“Britain’s best-known classicist Mary Beard, is also a committed and vocal feminist. With wry wit, she revisits the gender agenda and shows how history has treated powerful women. Her examples range from the classical world to the modern day, from Medusa and Athena to Theresa May and Hillary Clinton…”

This is a small book, full of some very big ideas.  Read it today!

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Book of the week – ‘Improbable destinies’ by Jonathan B. Losos

Improbable destinies

Earth’s natural history is full of fascinating instances of convergence: phenomena like eyes and wings and tree-climbing lizards that have evolved independently, multiple times. But evolutionary biologists also point out many examples of contingency, cases where the tiniest change–a random mutation or an ancient butterfly sneeze–caused evolution to take a completely different course. What role does each force really play in the constantly changing natural world? Are the plants and animals that exist today, and we humans ourselves, inevitabilities or evolutionary freaks? And what does that say about life on other planets?

Jonathan Losos reveals what the latest breakthroughs in evolutionary biology can tell us about one of the greatest ongoing debates in science. He takes us around the globe to meet the researchers who are solving the deepest mysteries of life on Earth through their work in experimental evolutionary science. Losos himself is one of the leaders in this exciting new field, and he illustrates how experiments with guppies, fruit flies, bacteria, foxes, and field mice, along with his own work with anole lizards on Caribbean islands, are rewinding the tape of life to reveal just how rapid and predictable evolution can be.

Improbable Destinies will change the way we think and talk about evolution. Losos’s insights into natural selection and evolutionary change have far-reaching applications for protecting ecosystems, securing our food supply, and fighting off harmful viruses and bacteria. This compelling narrative offers a new understanding of ourselves and our role in the natural world and the cosmos.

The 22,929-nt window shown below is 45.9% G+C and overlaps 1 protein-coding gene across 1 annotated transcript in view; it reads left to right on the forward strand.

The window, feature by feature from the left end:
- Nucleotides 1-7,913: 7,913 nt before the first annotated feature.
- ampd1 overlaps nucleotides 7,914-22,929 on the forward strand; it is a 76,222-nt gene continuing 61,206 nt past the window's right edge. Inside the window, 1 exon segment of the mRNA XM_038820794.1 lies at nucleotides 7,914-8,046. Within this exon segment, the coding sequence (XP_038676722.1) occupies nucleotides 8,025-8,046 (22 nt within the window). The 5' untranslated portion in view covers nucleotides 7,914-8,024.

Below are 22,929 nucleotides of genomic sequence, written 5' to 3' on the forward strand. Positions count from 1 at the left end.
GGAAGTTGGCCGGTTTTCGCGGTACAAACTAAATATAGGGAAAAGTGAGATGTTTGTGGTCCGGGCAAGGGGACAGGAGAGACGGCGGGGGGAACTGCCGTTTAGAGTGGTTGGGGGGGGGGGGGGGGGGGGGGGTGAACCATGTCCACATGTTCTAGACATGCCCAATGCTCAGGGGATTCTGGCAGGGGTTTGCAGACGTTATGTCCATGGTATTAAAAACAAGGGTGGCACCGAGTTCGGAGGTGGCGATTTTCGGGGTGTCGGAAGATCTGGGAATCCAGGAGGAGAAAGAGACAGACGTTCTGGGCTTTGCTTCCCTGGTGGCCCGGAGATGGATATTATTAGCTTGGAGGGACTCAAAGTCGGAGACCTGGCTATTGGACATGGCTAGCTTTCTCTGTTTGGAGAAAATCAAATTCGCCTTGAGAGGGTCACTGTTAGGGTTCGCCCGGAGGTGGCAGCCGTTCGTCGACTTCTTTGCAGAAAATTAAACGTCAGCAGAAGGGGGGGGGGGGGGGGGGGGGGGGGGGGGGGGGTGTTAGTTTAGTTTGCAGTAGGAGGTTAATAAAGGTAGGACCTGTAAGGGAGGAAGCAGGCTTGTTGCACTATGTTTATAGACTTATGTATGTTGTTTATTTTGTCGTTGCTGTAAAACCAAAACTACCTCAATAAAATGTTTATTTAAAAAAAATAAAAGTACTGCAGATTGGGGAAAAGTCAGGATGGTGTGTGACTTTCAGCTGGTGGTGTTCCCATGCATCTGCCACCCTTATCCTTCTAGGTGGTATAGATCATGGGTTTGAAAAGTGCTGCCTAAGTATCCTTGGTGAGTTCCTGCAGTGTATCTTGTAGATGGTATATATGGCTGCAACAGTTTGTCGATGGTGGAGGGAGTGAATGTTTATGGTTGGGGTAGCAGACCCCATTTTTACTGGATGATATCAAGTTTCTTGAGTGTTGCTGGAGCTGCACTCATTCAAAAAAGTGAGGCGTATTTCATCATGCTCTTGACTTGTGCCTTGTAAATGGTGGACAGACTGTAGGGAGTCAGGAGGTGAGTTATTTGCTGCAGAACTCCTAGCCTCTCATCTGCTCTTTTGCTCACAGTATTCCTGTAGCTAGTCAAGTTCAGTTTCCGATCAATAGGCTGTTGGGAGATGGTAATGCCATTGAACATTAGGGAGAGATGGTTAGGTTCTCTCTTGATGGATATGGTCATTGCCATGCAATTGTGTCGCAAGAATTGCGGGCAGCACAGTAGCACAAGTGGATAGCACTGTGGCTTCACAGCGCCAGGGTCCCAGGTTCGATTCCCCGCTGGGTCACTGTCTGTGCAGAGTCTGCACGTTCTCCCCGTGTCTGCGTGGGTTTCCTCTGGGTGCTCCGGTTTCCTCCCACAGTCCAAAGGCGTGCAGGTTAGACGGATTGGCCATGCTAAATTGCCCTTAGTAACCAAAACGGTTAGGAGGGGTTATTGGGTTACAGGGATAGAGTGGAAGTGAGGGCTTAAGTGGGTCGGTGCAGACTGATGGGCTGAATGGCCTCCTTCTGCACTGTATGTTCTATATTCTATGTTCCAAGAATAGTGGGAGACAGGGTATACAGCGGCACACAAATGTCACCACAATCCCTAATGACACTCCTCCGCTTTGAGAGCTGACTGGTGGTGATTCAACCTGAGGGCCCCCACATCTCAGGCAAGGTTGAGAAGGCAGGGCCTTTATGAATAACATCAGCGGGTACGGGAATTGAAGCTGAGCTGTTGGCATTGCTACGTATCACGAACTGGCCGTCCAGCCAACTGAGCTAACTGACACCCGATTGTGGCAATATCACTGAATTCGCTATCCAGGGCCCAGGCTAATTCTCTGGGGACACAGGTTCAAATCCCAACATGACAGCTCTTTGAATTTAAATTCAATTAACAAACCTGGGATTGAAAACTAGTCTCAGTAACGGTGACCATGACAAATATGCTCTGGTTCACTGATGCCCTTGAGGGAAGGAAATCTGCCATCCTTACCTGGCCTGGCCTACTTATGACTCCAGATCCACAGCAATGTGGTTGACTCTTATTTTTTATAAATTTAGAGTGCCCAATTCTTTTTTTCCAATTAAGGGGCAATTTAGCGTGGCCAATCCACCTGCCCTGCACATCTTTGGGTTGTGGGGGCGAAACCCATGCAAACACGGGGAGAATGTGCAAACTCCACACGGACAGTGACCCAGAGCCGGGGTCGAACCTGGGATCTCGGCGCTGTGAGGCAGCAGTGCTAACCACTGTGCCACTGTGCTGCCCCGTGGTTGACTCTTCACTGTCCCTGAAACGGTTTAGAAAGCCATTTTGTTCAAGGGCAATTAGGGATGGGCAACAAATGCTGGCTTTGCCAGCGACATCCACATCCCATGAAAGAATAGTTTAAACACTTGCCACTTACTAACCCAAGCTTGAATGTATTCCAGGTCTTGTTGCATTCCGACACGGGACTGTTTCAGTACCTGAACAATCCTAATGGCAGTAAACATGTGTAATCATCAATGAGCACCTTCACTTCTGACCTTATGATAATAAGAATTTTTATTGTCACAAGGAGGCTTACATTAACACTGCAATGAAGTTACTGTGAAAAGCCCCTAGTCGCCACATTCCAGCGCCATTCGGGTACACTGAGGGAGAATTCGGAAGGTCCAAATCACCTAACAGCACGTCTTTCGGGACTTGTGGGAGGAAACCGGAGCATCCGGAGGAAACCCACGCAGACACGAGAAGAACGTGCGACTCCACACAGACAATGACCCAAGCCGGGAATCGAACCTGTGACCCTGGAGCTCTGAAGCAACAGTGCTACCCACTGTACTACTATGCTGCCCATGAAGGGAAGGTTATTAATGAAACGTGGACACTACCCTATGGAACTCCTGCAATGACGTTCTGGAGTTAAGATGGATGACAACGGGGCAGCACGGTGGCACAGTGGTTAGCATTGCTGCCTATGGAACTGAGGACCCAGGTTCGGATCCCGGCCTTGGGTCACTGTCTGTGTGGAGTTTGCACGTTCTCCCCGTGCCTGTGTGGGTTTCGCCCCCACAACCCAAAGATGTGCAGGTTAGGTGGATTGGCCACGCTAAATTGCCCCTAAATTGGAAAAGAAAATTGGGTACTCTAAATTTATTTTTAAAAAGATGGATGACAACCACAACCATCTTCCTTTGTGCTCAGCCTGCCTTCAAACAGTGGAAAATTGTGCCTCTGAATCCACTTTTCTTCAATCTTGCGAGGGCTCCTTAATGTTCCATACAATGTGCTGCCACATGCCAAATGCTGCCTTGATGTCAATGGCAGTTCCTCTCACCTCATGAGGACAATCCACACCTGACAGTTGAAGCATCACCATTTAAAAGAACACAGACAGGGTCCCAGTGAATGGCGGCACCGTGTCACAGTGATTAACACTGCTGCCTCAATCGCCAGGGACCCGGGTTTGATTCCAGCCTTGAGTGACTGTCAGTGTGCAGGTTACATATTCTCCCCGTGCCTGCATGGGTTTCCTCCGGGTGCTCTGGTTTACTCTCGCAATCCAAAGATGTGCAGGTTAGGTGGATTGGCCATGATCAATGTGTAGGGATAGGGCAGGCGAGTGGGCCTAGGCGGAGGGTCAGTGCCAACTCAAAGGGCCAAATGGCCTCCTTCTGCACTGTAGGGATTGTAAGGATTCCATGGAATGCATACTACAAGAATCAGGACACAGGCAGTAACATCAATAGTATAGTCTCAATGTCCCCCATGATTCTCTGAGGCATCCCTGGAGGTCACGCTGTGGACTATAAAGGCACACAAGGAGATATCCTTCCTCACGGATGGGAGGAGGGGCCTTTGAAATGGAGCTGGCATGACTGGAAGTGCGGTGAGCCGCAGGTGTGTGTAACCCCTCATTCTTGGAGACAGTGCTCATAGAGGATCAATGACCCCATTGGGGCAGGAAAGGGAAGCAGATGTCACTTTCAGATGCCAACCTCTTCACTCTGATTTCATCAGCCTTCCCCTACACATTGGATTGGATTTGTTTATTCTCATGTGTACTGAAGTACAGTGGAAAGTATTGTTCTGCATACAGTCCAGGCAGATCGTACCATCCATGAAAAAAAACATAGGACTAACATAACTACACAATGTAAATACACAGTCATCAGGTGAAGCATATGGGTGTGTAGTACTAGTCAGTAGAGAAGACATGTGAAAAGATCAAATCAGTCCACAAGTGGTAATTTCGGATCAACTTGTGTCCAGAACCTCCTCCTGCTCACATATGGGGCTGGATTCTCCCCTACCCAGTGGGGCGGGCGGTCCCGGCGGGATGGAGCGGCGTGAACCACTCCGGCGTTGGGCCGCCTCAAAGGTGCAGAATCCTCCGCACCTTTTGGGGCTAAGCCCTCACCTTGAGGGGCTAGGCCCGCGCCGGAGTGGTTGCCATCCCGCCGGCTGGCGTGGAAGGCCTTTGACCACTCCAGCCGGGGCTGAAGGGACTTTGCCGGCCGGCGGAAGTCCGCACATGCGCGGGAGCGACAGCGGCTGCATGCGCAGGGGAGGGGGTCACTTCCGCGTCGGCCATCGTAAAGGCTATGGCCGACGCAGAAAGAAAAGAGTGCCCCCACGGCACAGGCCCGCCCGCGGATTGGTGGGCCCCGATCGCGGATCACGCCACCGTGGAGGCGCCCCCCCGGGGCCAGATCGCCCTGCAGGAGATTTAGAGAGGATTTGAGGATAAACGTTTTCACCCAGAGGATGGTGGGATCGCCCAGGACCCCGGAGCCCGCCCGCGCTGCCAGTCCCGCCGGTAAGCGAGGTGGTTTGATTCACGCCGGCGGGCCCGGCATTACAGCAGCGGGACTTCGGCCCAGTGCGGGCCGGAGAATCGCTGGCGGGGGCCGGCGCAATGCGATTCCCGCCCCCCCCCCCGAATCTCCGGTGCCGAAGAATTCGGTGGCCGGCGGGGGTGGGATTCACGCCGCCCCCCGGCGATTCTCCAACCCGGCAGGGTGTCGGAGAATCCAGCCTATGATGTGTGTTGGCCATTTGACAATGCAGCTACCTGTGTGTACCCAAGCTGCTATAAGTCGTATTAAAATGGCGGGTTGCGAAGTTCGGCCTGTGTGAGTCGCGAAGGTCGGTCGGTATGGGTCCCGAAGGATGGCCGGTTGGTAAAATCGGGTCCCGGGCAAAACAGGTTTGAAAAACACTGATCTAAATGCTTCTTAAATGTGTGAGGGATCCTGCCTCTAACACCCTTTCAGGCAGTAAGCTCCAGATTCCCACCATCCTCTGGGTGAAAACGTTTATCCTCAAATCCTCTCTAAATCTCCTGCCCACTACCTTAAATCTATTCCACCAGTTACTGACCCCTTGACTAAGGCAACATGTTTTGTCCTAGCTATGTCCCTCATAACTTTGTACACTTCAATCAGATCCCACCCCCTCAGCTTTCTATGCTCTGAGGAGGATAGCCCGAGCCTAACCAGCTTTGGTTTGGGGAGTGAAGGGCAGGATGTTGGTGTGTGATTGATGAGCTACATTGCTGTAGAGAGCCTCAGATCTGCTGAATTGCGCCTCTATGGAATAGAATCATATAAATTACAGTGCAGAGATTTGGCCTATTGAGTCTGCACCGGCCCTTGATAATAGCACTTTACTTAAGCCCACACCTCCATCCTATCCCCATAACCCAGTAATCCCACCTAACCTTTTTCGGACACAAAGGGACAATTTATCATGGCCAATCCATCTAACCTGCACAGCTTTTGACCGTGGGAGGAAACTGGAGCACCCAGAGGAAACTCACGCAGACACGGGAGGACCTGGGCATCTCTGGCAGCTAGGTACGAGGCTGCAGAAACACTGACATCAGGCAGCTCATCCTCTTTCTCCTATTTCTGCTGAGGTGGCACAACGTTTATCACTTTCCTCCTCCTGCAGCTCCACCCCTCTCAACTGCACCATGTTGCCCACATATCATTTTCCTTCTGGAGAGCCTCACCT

‘Improbable Destinies is one of the best books on evolutionary biology for a broad readership ever written. Its subjects – the unfolding of Earth’s biological history, the precarious nature of human existence, and the likelihood of life on exoplanets – are presented in a detailed, exciting style expected from an authentic scientist and naturalist’

Edward O. Wilson

University Research Professor Emeritus, Harvard University

Book of the week – ‘Selfie’ by Will Storr

selfie

We live in the age of the individual.

We are supposed to be slim, prosperous, happy, extroverted and popular. This is our culture’s image of the perfect self. We see this person everywhere: in advertising, in the press, all over social media. We’re told that to be this person you just have to follow your dreams, that our potential is limitless, that we are the source of our own success.

But this model of the perfect self can be extremely dangerous. People are suffering under the torture of this impossible fantasy. Unprecedented social pressure is leading to increases in depression and suicide. Where does this ideal come from? Why is it so powerful? Is there any way to break its spell?

To answer these questions, Selfie by Will Storr takes us from the shores of Ancient Greece, through the Christian Middle Ages, to the self-esteem evangelists of 1980s California, the rise of narcissism and the selfie generation, and right up to the era of hyper-individualistic neoliberalism in which we live now.

It tells the extraordinary story of the person we all know so intimately – our self.